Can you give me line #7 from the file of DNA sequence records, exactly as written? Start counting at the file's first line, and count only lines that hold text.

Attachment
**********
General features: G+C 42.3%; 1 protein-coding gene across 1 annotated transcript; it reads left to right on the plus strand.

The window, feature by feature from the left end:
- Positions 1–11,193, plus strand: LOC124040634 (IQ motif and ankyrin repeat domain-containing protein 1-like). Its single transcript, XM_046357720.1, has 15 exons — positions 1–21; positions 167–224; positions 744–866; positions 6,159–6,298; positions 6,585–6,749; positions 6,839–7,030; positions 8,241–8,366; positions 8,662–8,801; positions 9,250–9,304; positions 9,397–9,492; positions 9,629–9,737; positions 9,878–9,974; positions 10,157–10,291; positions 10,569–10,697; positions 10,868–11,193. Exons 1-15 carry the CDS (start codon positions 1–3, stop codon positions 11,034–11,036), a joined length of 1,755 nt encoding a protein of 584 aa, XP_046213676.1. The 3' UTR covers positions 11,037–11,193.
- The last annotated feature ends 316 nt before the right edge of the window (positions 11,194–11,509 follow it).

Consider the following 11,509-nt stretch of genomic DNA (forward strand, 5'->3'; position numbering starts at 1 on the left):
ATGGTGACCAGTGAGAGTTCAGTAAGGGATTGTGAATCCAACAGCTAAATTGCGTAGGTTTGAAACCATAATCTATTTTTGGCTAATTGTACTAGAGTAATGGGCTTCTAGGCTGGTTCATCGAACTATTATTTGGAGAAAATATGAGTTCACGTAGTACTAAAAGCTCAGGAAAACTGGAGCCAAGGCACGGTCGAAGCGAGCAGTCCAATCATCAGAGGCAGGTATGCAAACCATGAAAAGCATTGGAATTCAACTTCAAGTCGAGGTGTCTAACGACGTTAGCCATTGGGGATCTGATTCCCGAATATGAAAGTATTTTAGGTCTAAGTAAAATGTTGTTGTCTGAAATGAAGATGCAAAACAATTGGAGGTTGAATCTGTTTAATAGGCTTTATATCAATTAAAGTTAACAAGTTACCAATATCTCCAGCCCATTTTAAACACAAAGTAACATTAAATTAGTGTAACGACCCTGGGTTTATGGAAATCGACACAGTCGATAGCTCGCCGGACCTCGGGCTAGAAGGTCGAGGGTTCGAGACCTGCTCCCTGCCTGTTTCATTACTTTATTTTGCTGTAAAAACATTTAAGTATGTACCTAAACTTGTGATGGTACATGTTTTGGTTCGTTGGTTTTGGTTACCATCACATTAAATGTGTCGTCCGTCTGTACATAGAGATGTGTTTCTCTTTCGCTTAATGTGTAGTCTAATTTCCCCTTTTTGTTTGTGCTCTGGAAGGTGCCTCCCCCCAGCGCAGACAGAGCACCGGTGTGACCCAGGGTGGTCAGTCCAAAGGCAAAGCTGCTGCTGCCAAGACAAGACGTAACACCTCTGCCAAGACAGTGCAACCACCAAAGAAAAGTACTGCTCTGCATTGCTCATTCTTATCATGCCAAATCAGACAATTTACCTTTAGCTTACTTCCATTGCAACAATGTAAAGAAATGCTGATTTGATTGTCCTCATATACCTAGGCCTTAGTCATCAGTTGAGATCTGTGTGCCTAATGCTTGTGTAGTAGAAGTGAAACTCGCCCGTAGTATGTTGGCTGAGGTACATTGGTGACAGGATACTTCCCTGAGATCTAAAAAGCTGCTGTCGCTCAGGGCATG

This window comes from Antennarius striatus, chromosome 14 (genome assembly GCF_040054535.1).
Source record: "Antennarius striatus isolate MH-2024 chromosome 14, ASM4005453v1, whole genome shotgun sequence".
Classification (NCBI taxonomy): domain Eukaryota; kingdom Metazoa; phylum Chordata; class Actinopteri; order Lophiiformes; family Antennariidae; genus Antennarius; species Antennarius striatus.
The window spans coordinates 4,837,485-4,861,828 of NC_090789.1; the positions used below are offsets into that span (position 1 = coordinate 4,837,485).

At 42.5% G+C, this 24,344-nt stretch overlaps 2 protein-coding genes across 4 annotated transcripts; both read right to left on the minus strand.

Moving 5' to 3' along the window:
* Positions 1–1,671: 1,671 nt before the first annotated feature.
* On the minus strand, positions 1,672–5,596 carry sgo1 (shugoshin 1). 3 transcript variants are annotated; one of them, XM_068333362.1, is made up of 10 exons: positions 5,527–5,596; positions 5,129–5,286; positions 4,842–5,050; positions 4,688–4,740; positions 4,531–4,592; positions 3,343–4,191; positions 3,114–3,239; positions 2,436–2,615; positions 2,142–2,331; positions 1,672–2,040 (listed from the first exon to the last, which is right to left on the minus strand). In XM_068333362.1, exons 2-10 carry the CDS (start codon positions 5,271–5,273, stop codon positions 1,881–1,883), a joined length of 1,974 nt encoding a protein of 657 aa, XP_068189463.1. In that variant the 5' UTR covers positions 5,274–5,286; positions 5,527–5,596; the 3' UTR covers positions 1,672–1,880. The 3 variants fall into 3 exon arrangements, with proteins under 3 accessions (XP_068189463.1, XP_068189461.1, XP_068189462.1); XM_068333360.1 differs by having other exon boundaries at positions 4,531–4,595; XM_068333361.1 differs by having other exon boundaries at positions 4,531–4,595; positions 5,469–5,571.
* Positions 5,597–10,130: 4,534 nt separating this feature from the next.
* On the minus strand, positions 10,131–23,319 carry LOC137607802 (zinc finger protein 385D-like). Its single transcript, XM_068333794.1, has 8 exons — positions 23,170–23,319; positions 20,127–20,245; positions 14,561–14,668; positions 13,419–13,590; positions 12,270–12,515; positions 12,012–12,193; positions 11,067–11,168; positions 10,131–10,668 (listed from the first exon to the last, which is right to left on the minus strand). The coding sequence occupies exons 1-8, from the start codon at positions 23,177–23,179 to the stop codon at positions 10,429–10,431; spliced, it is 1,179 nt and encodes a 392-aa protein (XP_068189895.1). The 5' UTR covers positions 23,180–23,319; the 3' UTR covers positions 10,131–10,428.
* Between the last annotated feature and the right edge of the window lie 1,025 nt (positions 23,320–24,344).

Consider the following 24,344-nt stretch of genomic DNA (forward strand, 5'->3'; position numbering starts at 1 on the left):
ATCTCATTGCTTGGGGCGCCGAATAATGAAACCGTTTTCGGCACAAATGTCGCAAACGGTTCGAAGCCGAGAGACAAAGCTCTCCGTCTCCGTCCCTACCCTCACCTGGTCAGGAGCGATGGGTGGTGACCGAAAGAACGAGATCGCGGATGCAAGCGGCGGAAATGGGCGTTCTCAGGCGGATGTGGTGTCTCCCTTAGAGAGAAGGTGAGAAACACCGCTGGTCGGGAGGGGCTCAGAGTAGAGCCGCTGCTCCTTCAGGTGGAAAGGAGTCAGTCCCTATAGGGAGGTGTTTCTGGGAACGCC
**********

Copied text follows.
This window comes from Antennarius striatus, chromosome 14 (genome assembly GCF_040054535.1).